Monday, June 20, 2005

Volunteer Visit

This past weekend, we all had a ¨volunteer visit¨ which entailed traveling somewhere in Honduras to visit an existing volunteer at their site for two days, living with them and checking out how things are gonna be once we´re out of training.

I went to a site that´s maybe 60-70 miles directly north of Siguatepeque as the crow flies, but it took an hour and half by bus, then 20 minutes by taxi, then another hour and a half by truck to get there. The volunteer, Andrew, lives in a small aldea of about 500 people called El Palmital right next to a Parque Nacional with some pretty sweet mountains. I met him down in the larger town of Santa Cruz de Yojoa, we did some shopping, and then we took the aforementioned truck ride up a dirt road to his site. In the town of El Palmital, maybe 2 people have vehicles and they use those as a business venture, running people down to Santa Cruz and back for basically everything that a person would need to buy.

It was pretty nice just visiting with Andrew, who has been at his site for 6 months now and has been pretty isolated from the world because of its location and because it´s really important to stick close to your site in the first few months while you´re building confianza (trust) with the people in your community. He definitely seemed happy to have some company that spoke the mother tongue.

On the first day we took a hike out to an abandoned farm, ate some green mangos (pretty good, tastes like a granny smith) and forgot to bring water.... big mistake. It´s not painfully hot around here in the mountains, but you overheat fast in the muggy weather. Lesson learned. We mostly spent the evening visiting and he showed me around El Palmital and introduced me to his ¨host country counterpart¨, Roberto.

Roberto was a really interesting guy. He´s 100% campesino, but he had a very different outlook than the majority of his community. I think it´s partly because he spent his youth traveling, so he´s actually seen the world and knows what kind of things are out there. His coffee, bananas, corn, beans, etc are probably the most integrated in the community, he actually uses soil conservation techniques, and he talked about bringing electricity and ecotourism to the aldea, which other residents barely know the meaning of. The thing that struck me the most about him though was his attitude. He had a certain pride about him that most of the others lacked. I think they have been exposed sufficiently to city culture, especially from America, that there is a general sense of worthlessness in being a ¨lowly¨campesino, substance farming, having land but not a lot of it, etc.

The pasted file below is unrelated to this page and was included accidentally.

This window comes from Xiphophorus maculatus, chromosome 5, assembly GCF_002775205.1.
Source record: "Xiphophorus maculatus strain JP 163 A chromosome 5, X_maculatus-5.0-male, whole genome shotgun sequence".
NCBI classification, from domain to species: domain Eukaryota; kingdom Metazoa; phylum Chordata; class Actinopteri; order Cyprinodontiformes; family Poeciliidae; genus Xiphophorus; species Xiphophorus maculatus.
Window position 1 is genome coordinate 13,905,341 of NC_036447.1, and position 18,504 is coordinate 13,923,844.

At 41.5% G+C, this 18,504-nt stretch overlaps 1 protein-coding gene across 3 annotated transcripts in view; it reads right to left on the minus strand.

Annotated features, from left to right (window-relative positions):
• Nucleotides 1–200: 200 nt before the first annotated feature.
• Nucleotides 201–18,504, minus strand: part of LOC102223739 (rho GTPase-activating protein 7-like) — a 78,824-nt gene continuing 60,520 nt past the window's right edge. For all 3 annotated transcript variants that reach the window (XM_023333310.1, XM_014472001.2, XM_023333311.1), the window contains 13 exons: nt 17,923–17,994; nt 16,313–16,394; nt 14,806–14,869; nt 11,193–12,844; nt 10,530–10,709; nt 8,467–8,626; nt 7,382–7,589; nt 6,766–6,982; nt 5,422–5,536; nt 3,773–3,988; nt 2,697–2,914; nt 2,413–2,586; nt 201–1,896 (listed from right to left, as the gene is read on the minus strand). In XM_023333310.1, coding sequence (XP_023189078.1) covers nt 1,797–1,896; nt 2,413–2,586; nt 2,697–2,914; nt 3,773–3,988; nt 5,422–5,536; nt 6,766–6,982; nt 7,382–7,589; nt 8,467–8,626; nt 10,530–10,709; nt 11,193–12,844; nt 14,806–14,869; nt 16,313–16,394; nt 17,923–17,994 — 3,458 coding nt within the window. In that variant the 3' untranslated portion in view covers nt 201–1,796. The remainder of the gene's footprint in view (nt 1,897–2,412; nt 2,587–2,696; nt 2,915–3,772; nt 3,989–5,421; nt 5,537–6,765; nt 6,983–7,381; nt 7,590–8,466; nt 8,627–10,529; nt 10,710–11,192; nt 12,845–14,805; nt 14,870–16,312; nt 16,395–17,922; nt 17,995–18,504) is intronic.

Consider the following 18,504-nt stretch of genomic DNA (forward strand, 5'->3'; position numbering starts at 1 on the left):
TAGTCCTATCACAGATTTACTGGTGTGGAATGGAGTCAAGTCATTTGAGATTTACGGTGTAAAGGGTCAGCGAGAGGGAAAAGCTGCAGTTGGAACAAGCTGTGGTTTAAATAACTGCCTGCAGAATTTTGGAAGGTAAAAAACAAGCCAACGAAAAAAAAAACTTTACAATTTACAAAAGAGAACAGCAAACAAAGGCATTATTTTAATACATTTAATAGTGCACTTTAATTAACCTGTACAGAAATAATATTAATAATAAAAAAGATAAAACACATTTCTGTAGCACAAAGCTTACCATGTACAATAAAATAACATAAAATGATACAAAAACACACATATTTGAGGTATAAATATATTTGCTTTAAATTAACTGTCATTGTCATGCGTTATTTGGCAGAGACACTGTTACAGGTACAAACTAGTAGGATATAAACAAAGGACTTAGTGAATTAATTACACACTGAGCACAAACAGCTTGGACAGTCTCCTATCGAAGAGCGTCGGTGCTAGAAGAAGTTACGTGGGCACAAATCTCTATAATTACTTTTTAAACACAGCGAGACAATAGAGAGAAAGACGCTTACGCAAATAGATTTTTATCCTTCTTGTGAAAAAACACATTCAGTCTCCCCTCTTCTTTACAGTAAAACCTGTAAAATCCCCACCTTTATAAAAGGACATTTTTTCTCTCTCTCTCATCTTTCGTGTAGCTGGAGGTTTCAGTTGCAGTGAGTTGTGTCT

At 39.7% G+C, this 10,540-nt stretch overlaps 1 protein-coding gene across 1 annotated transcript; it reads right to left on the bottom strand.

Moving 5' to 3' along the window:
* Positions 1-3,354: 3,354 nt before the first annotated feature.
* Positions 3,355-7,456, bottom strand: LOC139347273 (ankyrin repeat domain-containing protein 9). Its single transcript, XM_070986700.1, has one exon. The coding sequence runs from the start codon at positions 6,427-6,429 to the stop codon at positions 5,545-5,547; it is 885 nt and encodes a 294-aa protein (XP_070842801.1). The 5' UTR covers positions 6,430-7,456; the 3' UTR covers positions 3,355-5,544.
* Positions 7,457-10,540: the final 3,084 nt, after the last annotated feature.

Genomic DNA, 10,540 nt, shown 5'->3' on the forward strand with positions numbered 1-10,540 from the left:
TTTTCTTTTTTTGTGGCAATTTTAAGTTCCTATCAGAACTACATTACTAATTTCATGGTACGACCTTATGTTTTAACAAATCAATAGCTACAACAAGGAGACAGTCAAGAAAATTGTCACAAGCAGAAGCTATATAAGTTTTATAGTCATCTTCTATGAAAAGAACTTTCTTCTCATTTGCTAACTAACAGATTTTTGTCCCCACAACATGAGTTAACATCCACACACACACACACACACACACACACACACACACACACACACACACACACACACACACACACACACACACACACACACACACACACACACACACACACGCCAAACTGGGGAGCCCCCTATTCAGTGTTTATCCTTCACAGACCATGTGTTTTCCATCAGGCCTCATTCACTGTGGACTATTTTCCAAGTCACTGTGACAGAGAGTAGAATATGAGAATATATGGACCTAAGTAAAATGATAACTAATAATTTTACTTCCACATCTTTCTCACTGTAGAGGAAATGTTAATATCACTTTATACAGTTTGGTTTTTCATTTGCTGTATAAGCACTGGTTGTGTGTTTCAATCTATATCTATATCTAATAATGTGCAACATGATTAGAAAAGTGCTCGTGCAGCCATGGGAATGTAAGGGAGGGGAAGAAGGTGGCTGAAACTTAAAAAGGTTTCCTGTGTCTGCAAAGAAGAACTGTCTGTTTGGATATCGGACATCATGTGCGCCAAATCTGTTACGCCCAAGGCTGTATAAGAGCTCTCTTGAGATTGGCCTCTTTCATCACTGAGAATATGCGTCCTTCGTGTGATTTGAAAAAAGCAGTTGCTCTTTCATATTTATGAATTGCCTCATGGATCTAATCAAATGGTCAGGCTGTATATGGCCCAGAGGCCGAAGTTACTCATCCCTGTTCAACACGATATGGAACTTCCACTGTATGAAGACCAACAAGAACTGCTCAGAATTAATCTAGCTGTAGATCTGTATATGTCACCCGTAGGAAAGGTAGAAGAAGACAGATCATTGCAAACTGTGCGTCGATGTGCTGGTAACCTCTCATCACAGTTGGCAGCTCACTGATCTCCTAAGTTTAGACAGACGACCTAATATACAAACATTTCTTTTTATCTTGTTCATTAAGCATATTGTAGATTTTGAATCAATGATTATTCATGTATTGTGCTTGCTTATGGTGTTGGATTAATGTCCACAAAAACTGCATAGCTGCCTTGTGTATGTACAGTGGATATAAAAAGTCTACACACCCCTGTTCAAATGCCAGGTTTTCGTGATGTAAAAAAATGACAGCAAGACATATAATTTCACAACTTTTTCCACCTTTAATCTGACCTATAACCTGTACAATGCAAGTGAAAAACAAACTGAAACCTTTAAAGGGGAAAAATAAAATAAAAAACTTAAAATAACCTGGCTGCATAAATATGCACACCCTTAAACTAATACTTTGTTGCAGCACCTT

One of the big problems in El Palmital, Andrew told me, is that the smart, motivated men almost invariably go to the United States. In fact a significant majority of the adult population there was female. A lot of the men that still live there are bolos (drunks) and/or gamblers that don´t grow anything but corn and beans, have malnutritioned kids, and waste their money. I know these people live a much rougher life than we do, but El Palmital is a clean town with great soil and growing conditions, and most people own enough land to comfortably feed their families. It seemed like the largest problems were definitely social.

At any rate, it was nice to meet Roberto (and a few other people) who were smart and motivated and thinking big thoughts. For the most part, the visit was very inspirational. The chances that I will be living in a small, beautiful mountain town are pretty good and I´m psyched about that.

The rest of the visit we mostly did touristy things. The second day I helped him fight weeds in his little milpa (corn and bean field), then, unbelievably, beat him at chess (he has a chess club in his town and I had played once in the last 10 years or so). Later another volunteer, and two trainees from our group visiting her, came up and we walked out to a beautiful clean pool up in the mountains and swam for a bit. The water actually didn´t smell like manure! Incredible.